Beyond these structural and political factors, there are also cognitive and social factors that make consistently good ethical decision-making challenging. Recent academic and popular works by authors Dan Ariely, Max Bazerman, Zoe Chance, and Francesca Gino (among others) have focused on the ways our minds and our social situations influence our ethical decision-making, usually without our even knowing it. A successor to behavioural economics, this nascent field of “behavioural business ethics” was the sole topic of the most recent British Journal of Management, one of the most respected academic journals in study of business. What Ariely, et al, have done is shown how even people with the best intentions and motivations can be led astray in their decision-making by mental blind spots and distortions like anchoring, overestimating the ethical behaviour of both ourselves and those in our social group, and underestimating the creative and technical contributions of others. Whereas ethical behaviour has historically been considered a simple issue of character and will, these scholars have shown it to be the result of a complex interplay of factors that make context and corporate culture almost as important as moral fibre.
Even if the combination of the amorality of capitalism, the systemic challenges of capital-driven corporate performance, and the emerging understanding of the complexity of ethical decision-making were the totality of why principled business performance was important, it would still be one of the most important aspects of business one could study and, hopefully, effect. These factors are, however, only half the story. In spite of all these challenges to effective ethical decision-making, a series of cultural, social, and technological innovations in recent past have elevated the significance of business ethics to what should be the highest place among the concerns of management.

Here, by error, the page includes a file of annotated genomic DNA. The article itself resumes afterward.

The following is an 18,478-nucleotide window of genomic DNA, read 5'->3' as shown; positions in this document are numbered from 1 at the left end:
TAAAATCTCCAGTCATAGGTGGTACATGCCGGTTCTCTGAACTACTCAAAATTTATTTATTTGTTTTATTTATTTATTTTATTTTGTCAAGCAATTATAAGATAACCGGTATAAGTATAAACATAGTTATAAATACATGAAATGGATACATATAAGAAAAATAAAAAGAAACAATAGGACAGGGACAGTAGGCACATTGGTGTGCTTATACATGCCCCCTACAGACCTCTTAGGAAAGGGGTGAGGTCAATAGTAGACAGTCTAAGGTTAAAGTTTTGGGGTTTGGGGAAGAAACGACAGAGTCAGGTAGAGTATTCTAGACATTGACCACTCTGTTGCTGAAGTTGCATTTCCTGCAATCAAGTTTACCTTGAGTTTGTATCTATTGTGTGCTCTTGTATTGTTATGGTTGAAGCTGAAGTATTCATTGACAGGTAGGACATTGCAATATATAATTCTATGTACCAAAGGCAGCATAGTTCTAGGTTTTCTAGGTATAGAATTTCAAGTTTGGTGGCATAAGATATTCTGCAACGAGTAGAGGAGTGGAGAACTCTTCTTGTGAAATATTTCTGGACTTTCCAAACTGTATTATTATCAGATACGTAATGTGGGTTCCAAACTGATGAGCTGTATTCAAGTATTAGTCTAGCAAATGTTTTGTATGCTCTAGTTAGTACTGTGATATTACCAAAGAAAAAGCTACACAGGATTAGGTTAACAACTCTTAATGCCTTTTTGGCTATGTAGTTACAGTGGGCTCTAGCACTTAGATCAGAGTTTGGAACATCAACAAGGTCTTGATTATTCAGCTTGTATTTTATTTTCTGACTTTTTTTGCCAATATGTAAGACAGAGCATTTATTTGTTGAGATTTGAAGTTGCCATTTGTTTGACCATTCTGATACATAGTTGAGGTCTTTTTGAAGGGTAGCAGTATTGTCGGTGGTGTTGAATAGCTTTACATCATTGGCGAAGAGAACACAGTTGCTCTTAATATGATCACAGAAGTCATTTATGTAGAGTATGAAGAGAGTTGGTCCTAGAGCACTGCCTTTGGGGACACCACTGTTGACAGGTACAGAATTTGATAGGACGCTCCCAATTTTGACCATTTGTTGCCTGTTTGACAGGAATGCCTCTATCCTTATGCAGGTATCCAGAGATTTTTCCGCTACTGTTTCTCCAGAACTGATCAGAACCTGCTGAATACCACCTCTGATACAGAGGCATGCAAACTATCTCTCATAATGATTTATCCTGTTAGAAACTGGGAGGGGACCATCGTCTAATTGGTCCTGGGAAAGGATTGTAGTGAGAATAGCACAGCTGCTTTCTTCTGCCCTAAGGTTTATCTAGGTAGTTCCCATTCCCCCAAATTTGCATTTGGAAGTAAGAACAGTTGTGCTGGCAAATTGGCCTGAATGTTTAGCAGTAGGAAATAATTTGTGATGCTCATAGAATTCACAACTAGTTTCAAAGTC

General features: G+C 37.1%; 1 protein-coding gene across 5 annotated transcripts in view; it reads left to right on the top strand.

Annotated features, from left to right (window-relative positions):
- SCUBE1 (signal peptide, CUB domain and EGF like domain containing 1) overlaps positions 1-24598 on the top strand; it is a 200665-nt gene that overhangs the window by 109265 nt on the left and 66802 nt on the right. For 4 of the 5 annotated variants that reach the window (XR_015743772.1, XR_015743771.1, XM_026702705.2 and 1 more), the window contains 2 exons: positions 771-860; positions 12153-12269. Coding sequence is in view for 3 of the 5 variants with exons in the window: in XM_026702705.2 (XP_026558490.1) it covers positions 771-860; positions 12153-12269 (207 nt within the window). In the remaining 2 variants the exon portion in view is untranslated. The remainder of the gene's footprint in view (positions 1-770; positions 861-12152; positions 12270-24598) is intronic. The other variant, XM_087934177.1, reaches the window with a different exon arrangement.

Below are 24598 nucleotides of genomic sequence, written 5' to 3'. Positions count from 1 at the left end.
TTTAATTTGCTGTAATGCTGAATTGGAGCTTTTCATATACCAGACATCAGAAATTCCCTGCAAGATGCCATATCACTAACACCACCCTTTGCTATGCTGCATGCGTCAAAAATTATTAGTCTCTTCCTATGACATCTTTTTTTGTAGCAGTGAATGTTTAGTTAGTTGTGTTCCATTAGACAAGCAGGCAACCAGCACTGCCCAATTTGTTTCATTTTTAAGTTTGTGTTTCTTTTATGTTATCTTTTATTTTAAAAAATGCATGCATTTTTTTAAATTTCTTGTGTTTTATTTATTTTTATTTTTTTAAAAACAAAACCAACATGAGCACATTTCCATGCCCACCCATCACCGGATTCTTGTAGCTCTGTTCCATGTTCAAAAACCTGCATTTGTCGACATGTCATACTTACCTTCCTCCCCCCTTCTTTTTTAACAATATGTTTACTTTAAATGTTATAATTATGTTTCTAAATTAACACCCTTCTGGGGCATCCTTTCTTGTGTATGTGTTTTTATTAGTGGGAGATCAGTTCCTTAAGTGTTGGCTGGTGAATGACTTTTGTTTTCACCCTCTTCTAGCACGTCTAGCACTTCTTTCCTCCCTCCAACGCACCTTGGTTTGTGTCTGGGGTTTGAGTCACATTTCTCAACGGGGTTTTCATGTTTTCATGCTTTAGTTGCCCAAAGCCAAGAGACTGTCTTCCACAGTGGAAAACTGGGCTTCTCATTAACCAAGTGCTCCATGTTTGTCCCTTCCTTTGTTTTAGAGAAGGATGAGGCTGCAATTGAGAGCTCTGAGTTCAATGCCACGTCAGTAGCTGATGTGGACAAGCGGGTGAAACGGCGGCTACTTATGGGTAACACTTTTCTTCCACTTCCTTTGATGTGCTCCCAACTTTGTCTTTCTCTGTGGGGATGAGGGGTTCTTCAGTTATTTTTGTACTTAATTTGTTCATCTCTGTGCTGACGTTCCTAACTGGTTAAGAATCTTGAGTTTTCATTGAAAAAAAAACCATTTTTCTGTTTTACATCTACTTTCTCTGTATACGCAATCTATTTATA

Corporations were previously able to craft their image to control information and perceptions of themselves and used command-and-control, hierarchical governance structures to insure employee performance. These methods no longer function. Customers and employees now demand that the firms they buy from and work for are in alignment with their values and the ways they make meaning in their lives. Even though many of the factors discussed in the first section traced from the dawn of industrial capitalism, both employees and consumers couldn’t do (and, in many cases, didn’t want to do) anything to change them. There was a dearth of information about the ways companies did business and what information was available was carefully managed. Companies had extensive marketing operations that were aimed at instilling a specific set of ideas, associations, and feelings about the firms. Very little was left to chance and what customers knew about a company and operations was what the company wanted them to know.